Database Automation Guide
What is Database Automation?
Database automation means leveraging processes and tools to make admin tasks for a database simpler and safer. By using database automation for your database management, you not only have fewer deployment errors but also higher reliability and speed on changes implementations. Additionally, your DBAs will use less time on manually checking and updated code and have more time for patching, scaling, provisioning and other tasks.
The Empty Seat in DevOps
DevOps is changing the culture of IT. This movement is bringing application development and operations teams to the same table. Together, they are working to overcome all of the challenges facing the entire application delivery process.
However, while speed to market is important, businesses can’t forget about the internal implications of accelerated release cycles. With that in mind, there is one empty seat within the “DevOps Inner Circle”: the database administrator (DBA).
DBAs hold the keys to the database and the data within it, a business’s most important asset. But DB change innovation has not kept pace with agile development methodologies and database DevOps tooling that enable continuous delivery of software updates and changes. Many enterprises are still updating databases the same way they always have:
- Manual script review
- Manual validation
- Manual execution
- Individual specialized initiatives
As a result, application release cycles always slow down at the database release process and businesses struggle to keep up with customer demand. Because of this, it’s time databases and DBAs become part of DevOps and start leveraging database continuous delivery to meet demands and deliver more features. Including DBAs and database automation in DevOps can create better, more efficient teams and save time and money. DBAs can even help companies create better solutions for their customers’ needs or their own. And, by augmenting processes with database automation, DBAs and development teams can work better (and faster) than ever before.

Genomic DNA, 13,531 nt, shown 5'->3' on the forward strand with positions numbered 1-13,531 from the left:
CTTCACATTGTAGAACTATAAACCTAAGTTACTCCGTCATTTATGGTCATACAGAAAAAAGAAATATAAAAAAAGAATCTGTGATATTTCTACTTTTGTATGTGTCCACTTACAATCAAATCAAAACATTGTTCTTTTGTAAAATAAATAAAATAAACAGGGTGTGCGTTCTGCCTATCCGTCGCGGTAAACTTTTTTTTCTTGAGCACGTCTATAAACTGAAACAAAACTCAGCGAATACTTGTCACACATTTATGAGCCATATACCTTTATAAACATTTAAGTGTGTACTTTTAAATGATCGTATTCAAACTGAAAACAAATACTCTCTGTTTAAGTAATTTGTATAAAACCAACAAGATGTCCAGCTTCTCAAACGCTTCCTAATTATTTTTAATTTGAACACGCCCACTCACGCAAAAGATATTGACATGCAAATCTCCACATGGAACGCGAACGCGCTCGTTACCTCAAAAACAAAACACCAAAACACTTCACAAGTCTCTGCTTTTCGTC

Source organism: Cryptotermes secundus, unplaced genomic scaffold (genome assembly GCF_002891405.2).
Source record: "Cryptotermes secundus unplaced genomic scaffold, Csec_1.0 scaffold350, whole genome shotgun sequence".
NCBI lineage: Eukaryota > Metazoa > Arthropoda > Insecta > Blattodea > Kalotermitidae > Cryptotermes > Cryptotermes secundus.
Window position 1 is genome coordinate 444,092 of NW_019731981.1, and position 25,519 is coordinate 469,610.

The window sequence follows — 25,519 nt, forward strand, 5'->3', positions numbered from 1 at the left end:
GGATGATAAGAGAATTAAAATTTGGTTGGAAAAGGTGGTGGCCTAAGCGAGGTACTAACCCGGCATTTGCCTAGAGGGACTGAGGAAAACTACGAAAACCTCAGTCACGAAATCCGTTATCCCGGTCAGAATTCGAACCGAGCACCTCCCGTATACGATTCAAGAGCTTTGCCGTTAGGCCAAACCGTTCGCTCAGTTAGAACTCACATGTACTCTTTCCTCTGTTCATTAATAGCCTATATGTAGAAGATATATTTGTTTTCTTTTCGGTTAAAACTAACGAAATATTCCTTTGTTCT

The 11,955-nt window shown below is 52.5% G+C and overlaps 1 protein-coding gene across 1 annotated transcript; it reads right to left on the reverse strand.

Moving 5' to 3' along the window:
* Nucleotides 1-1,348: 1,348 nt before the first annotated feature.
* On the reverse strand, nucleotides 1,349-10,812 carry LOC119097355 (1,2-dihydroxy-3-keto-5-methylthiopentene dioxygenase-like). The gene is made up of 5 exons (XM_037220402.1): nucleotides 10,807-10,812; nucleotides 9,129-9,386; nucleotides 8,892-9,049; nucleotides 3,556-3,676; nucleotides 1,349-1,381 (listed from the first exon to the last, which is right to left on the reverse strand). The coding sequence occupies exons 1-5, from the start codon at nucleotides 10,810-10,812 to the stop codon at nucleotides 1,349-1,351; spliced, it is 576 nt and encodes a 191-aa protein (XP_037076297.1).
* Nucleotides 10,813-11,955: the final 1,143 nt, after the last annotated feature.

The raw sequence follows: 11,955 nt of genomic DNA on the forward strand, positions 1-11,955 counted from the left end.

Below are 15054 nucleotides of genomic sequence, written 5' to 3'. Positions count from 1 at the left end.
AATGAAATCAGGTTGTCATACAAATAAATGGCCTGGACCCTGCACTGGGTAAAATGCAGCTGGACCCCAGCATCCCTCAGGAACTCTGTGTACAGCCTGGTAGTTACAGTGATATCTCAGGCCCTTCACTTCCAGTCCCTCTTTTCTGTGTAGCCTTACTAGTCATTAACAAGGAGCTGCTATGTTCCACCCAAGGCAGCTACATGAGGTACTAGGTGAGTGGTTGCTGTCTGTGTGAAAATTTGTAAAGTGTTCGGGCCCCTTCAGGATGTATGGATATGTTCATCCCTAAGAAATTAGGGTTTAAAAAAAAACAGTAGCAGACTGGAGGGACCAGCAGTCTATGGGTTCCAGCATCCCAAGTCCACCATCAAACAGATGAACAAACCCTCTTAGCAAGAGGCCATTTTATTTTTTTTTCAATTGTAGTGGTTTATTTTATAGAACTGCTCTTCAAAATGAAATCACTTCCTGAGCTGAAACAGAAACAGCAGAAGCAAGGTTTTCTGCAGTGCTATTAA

Bringing DBAs into DevOps
Before database automation, developers needed to bring their database scripts to DBAs for review and validation to ensure compliance with technical, business, and regulatory standards. DBAs were buried in change requests necessitated by accelerated application release cycles. Inviting DBAs into the DevOps inner circle allows teams to consider the implications of new application changes and updates across the entire technology stack.
One of the founding principles behind DevOps is the breakdown of silos between development and operations teams. Product managers can easily translate customer needs. They can then give feedback to developers in a way they understand—using epics and themes, for example. This puts everyone on the same page so that application updates or changes can be quickly coded, tested, and delivered.
Before application updates can be released to users, they need to be translated into the changes that will update the database. This is where DevOps breakdowns occur. DBAs have to rely on manually intensive, timeworn, error-prone processes and methods to make sure the right changes are made to the database.
By inviting DBAs into DevOps, database updates that could “break the build” (like inserting a new column with a default value when the row count exceeds a million) can be found and fixed before the change reaches the database.
Having DBAs involved in release cycles sooner can also help ensure developers are coding with corporate compliance in mind. This makes changes to the database smoother while adhering to guidelines that DBAs have typically policed.